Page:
Under their control, that is. Remember, according to the President, when the Federal government posts a surplus, it's been overcharging someone. Apparently, it doesn't work in reverse.


Daily attacks on the troops in Iraq: 22.

Rhymes with "witch" 

Babs sticks up for her boy.

First Laura and Chirac, now "American's favorite grandmother" (yeah, right). aWol's hiding behind his women awfully early, isn't he?

Meanwhile, aWol's Dad chimed in, accusing Democratic contenders of using "vicious rhetoric." If you can't stand the heat, Mr. Horton ....

Winning hearts and minds 

From Stars and Stripes:

Spc. Joshua Breig of the 203rd Enginineer Battalion goes headfirst into the pool at Freedom Rest, a rest and recuperation hotel opened Saturday by the 1st Armored Division Task Force for its soldiers. The facility was once an officers club for Saddam Hussein's Republican Guard.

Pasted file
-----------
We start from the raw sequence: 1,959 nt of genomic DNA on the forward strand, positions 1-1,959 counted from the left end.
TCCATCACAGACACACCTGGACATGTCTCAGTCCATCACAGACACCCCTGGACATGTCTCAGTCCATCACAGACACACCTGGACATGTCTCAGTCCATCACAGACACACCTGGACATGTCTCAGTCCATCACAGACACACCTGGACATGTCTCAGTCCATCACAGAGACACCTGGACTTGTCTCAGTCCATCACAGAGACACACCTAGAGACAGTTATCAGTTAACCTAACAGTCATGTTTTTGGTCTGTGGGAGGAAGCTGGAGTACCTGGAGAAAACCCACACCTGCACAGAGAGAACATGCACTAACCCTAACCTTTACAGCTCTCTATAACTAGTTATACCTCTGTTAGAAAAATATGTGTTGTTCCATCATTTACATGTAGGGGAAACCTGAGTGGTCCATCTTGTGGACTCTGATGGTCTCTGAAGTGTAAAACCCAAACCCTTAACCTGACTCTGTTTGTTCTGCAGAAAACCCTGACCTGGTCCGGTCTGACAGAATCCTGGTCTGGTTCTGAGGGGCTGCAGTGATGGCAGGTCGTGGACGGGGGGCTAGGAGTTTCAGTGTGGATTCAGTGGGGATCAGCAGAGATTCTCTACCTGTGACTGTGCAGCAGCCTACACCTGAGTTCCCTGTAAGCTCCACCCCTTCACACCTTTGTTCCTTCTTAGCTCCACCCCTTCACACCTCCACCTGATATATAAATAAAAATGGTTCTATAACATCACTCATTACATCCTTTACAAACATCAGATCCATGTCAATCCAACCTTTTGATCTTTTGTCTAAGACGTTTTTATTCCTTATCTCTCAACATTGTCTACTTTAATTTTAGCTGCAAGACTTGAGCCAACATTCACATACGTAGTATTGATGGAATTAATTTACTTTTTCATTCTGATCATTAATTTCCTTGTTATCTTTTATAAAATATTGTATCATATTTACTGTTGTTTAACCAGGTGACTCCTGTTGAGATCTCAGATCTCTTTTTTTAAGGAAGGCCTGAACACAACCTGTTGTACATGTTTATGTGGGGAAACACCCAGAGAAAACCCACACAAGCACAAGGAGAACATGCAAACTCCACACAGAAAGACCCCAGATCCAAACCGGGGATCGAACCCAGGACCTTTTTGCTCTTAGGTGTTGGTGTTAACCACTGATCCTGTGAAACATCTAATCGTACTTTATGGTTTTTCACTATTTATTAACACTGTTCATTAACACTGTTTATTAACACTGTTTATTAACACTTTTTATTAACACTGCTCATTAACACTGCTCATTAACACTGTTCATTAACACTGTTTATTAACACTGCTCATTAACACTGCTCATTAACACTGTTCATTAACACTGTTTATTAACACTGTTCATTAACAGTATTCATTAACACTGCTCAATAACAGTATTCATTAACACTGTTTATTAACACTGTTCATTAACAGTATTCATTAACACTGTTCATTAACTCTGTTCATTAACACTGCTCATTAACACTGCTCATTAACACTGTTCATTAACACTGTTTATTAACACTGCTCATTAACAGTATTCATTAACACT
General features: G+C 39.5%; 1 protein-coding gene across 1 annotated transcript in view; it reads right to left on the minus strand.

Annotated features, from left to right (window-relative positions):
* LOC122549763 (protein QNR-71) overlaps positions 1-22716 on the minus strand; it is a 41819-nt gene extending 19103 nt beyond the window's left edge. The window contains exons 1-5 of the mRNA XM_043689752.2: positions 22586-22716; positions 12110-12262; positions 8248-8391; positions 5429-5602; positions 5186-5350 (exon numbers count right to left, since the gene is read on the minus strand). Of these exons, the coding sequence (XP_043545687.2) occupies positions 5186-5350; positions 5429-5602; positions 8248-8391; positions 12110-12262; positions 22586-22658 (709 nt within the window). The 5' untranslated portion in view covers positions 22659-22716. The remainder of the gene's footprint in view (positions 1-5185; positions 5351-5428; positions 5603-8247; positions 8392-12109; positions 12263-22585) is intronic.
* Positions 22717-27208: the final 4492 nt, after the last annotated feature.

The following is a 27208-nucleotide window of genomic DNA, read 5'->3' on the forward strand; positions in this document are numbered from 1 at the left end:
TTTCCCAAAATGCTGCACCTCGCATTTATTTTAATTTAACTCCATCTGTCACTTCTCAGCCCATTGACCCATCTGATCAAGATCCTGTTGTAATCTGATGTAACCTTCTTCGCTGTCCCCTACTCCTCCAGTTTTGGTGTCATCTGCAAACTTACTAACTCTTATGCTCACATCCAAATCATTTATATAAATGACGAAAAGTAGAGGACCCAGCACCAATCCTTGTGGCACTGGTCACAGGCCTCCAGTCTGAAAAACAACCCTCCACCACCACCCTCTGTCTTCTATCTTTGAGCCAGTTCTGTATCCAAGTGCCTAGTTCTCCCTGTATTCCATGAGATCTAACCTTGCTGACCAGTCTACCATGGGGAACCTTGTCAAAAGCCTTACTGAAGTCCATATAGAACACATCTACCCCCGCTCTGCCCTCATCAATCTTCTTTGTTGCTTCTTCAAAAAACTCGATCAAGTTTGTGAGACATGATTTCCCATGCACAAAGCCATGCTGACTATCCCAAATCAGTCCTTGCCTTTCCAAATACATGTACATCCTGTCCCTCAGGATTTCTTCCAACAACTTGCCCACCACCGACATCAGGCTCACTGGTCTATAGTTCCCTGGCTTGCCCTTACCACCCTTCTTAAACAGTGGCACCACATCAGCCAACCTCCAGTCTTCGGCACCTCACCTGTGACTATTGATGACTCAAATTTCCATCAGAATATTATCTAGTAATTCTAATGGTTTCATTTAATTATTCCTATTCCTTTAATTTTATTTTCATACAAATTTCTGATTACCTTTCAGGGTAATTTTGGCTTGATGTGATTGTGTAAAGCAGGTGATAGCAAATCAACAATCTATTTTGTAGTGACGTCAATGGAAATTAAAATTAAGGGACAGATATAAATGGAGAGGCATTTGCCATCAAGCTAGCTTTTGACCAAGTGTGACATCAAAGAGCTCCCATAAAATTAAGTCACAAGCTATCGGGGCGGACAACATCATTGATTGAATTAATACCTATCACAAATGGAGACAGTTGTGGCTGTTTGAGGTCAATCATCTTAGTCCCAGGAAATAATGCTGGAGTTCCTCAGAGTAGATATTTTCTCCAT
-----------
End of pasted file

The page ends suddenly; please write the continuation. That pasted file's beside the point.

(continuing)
Man, if I were an Iraqi sweltering with no AC... All I can say is that I'd wish I had a pool too ...

Taking over one of Saddam's officers club for ourselves... Is there any wonder some Iraqis might think of us as an occupying power?

Well, there are felons and felons 

So the whistleblower college student who cracked the airline security system with box cutters, and then told the feds about it faces felony charges.

Meanwhile, the leaker in The Plame Affair—also a potential felon—who certainly did actual damage to our national security... Well, haven't heard too much about that... Though I'm sure Ashcroft and his career prosecutors are making great progres...